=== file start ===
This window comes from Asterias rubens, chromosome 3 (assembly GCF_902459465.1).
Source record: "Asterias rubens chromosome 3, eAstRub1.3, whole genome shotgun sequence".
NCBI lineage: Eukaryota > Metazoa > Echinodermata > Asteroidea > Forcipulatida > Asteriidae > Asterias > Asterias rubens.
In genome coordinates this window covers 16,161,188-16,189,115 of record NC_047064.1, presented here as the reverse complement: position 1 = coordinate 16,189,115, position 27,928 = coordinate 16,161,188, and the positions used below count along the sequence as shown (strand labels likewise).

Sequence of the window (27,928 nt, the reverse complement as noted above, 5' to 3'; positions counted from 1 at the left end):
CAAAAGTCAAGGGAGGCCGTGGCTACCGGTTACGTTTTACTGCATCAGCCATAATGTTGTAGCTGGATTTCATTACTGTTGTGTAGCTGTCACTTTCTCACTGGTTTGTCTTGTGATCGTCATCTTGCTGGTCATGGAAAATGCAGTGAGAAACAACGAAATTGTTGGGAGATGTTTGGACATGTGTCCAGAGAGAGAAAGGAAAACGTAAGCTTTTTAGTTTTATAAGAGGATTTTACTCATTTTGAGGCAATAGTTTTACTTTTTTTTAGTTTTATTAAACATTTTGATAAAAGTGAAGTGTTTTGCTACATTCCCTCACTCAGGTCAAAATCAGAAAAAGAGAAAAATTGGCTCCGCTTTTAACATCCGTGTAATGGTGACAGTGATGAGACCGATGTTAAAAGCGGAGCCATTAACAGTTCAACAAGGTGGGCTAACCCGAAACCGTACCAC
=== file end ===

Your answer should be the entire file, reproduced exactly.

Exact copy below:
This window comes from Asterias rubens, chromosome 3 (assembly GCF_902459465.1).
Source record: "Asterias rubens chromosome 3, eAstRub1.3, whole genome shotgun sequence".
NCBI lineage: Eukaryota > Metazoa > Echinodermata > Asteroidea > Forcipulatida > Asteriidae > Asterias > Asterias rubens.
In genome coordinates this window covers 16,161,188-16,189,115 of record NC_047064.1, presented here as the reverse complement: position 1 = coordinate 16,189,115, position 27,928 = coordinate 16,161,188, and the positions used below count along the sequence as shown (strand labels likewise).

Sequence of the window (27,928 nt, the reverse complement as noted above, 5' to 3'; positions counted from 1 at the left end):
CAAAAGTCAAGGGAGGCCGTGGCTACCGGTTACGTTTTACTGCATCAGCCATAATGTTGTAGCTGGATTTCATTACTGTTGTGTAGCTGTCACTTTCTCACTGGTTTGTCTTGTGATCGTCATCTTGCTGGTCATGGAAAATGCAGTGAGAAACAACGAAATTGTTGGGAGATGTTTGGACATGTGTCCAGAGAGAGAAAGGAAAACGTAAGCTTTTTAGTTTTATAAGAGGATTTTACTCATTTTGAGGCAATAGTTTTACTTTTTTTTAGTTTTATTAAACATTTTGATAAAAGTGAAGTGTTTTGCTACATTCCCTCACTCAGGTCAAAATCAGAAAAAGAGAAAAATTGGCTCCGCTTTTAACATCCGTGTAATGGTGACAGTGATGAGACCGATGTTAAAAGCGGAGCCATTAACAGTTCAACAAGGTGGGCTAACCCGAAACCGTACCAC